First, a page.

Disgraced MP Eric Joyce was putting hotel bills of up to £450 a night on a taxpayer-funded credit card for more than two years before it was blocked.
The ex-Labour backbencher – who is standing down at the election after admitting assaulting a Tory counterpart in a Commons bar – repeatedly used his card to settle big bills that were later declared unclaimable on expenses.
But the Independent Parliamentary Standards Authority (Ipsa) did not withdraw it until this January – by which time the spending had helped him run up a total debt of some £13,000.
Mr Joyce is now being docked £1,000 a month from his Commons salary but that will not clear the outstanding sum of around £10,000 before Parliament is dissolved.
The Falkirk MP accepts that he made mistakes in filing claims after using his card, suggesting he was also paying for rooms for staff.
However, he is disputing at least £6,000 of the debt. If he refuses to repay voluntarily the watchdog’s only option will be to pursue him in the civil courts.
The details emerged after Ipsa admitted it has been labelling some of Mr Joyce’s hotel claims as “not paid” in its regular disclosures – when in fact it has paid a much higher bill in full.
The watchdog confirmed he put £743 on a card to fund a three night-stay at a “non-London” hotel, believed to be in Glasgow, in September last year.
The bill was automatically paid by Ipsa. But as he is only entitled to claim up to £120 a night for hotels outside the capital, an excess of £383 was added to his debt.
The published expenses records merely state that £383 was “not paid”. He was was “not paid” £272.33 for a non-London hotel claim in August, and £208 for another in September.
Mr Joyce stayed at a prestigious Intercontinental Hotel in London in May 2013, when he appears to have broken the £150 a night limit for hotels in the capital by £203.05.
He used the same group again the following month, but this time breached the ceiling by just £61.45.
The issues seem to go back to at least 2012. In December of that year – 10 months after he headbutted a Tory MP during a brawl in a Commons bar – he charged £896.92 to the card for a two-night stay at a London hotel.
It is understood that the claim was declared invalid because key parts of the receipt had been blacked out – although again Ipsa had already footed the cost and subsequently reported it as “not paid”.
Altogether there are dozens of hotel claims listed as either “not paid” or “part paid” since 2012, totalling some £4,000.
Mr Joyce insisted he was using hotels booked through the parliamentary travel office, and said some bills were high because staff stayed at the same time. The £896.92 bill was for a “whole bunch of people” to stay at the Park Plaza near Westminster, he said.
“That was all of my staff in London,” he said. “That was essentially an error. It should have come off my (personal) card.
“They would have all been eligible (for expenses) but the parliamentary card was used rather than their cards or my card.”
Mr Joyce said Ipsa had contacted him about spending in late 2013, but he heard nothing else and believed they had dropped the matter until last December.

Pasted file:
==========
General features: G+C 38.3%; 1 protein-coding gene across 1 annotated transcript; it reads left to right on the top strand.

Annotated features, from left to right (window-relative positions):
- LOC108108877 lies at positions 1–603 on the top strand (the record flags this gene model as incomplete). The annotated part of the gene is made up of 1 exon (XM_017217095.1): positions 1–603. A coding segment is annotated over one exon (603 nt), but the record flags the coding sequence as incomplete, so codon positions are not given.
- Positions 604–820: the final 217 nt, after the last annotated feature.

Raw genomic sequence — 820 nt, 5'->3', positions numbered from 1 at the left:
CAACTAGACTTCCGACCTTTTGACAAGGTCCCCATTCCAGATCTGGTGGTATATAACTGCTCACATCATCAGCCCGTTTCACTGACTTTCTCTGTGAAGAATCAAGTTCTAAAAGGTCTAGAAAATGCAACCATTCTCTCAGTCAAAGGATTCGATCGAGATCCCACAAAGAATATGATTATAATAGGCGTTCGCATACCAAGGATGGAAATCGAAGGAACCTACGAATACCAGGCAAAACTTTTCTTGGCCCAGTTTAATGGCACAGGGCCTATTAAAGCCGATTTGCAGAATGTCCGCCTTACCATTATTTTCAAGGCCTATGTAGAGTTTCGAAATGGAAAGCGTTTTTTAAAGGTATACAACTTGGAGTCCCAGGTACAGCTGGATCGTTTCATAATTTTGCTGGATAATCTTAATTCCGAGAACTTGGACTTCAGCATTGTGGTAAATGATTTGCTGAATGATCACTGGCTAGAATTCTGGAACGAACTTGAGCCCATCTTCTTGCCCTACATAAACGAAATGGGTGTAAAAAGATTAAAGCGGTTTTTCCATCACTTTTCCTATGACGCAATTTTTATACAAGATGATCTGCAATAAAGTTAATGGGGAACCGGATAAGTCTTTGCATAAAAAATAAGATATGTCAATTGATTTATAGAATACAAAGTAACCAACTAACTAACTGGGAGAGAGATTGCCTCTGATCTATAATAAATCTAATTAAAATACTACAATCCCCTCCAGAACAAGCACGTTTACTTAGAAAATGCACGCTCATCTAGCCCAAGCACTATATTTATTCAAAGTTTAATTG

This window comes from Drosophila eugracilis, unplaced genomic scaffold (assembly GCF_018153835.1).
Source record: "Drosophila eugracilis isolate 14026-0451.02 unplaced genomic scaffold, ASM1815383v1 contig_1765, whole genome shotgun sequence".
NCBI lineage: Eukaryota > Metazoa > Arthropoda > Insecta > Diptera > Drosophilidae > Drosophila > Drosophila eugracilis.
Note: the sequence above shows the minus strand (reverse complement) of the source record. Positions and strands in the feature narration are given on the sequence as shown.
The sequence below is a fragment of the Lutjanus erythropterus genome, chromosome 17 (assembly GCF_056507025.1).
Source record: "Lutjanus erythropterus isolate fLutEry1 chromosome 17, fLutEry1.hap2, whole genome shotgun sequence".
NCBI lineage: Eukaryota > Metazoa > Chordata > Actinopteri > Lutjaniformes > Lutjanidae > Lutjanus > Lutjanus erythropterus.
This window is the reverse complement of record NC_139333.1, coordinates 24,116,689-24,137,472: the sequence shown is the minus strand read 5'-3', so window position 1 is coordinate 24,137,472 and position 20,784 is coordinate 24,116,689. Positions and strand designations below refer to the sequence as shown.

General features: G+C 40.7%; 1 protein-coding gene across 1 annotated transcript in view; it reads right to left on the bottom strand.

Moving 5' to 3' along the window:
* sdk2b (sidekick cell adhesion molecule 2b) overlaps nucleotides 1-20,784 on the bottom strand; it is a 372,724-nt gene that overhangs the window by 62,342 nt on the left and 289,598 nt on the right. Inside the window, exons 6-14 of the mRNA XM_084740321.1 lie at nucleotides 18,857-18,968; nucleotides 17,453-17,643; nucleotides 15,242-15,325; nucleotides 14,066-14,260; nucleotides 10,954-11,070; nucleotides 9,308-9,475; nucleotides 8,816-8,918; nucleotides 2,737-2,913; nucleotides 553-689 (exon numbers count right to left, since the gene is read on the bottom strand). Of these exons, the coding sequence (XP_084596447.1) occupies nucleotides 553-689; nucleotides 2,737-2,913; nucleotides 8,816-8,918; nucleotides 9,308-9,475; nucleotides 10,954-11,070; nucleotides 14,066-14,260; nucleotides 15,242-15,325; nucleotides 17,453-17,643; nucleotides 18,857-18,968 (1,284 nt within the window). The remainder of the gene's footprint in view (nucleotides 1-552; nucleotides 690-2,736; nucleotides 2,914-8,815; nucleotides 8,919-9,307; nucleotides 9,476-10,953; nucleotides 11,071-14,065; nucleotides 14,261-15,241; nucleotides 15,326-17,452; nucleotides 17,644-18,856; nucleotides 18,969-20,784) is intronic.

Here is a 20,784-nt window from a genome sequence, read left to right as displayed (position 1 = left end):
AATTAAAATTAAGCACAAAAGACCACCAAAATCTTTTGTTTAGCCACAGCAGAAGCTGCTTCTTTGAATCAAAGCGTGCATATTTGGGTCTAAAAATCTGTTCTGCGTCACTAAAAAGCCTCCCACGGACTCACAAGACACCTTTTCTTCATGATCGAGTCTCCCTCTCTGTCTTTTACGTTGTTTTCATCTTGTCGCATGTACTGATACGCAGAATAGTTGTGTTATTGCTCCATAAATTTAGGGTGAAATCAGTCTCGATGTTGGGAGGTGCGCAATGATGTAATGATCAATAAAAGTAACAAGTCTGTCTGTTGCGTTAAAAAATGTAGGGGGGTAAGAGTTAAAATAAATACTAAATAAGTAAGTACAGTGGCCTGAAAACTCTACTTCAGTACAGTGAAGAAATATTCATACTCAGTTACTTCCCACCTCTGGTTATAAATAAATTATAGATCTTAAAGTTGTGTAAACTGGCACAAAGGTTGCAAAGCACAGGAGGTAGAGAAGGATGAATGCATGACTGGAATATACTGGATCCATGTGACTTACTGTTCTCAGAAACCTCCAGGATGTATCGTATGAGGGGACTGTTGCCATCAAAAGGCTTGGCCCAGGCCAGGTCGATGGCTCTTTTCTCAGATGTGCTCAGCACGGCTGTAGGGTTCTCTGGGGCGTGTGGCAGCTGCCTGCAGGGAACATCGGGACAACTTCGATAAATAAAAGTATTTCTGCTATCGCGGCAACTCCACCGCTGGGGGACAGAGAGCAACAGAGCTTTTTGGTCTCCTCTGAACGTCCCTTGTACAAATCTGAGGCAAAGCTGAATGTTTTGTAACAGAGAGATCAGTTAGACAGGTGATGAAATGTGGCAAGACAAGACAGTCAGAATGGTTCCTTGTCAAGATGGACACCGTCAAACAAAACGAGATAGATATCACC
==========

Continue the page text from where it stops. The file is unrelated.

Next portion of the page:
“The whole figure was only exposed in December,” he said. “Some of these figures are legitimate debts to Ipsa but they would not discuss the rest of it.”
Mr Joyce said there was a “particular issue” with a member of staff who moved to Brighton from Scotland.
He said the watchdog had signed off an arrangement where the employee worked from home but occasionally stayed at hotels in London.
However, after 16 months, Ipsa decided the claims were invalid and demanded the money back, according to Mr Joyce.
The MP said he had asked the watchdog’s compliance officer to look again at the situation.
An Ipsa spokesman said: “MPs have a responsibility to manage their financial affairs and we publish details of all of their claims – both paid and not.
“We have consistently told the MP that he has a budget to keep to and that he is liable for any excess. We have stressed this time and again throughout the Parliament, as we do to every MP.
“We’ve been talking to the MP since autumn 2013 to put his financial affairs on an even keel. As you would expect, when this didn’t work we escalated these conversations within Ipsa and this approach resulted in a personal assurance from the MP that he would repay the amounts due.
“When those assurances were not followed through, we turned off his payment card in January 2015 and in February 2015 we moved to recovering money directly from his salary. We will continue to recover this money until it is repaid in full.
“This is a very unusual case. We’ve tried to encourage the MP to manage this situation. Clearly, this hasn’t worked and we are committed to getting this money back. That is why have moved to more direct measures of recovery, including taking money straight from his pay packet.”
In 2008, before Ipsa took over the system, Mr Joyce had his parliamentary expenses suspended after putting nearly £5,000 in “non-parliamentary” travel expenses to Tokyo, Kinshasa and Nairobi on a Commons card, and then ignoring repeated demands from officials to repay.
The latest situation could fuel calls for Ipsa to publish fuller, receipt-level information about MPs’ spending.
The watchdog has already lost two rounds of an Freedom of Information battle to avoid publishing copies of every receipt filed, a process that could potentially cost millions of pounds.
The Court of Appeal is due to hear the case later this month – but no judgement is expected until after the election.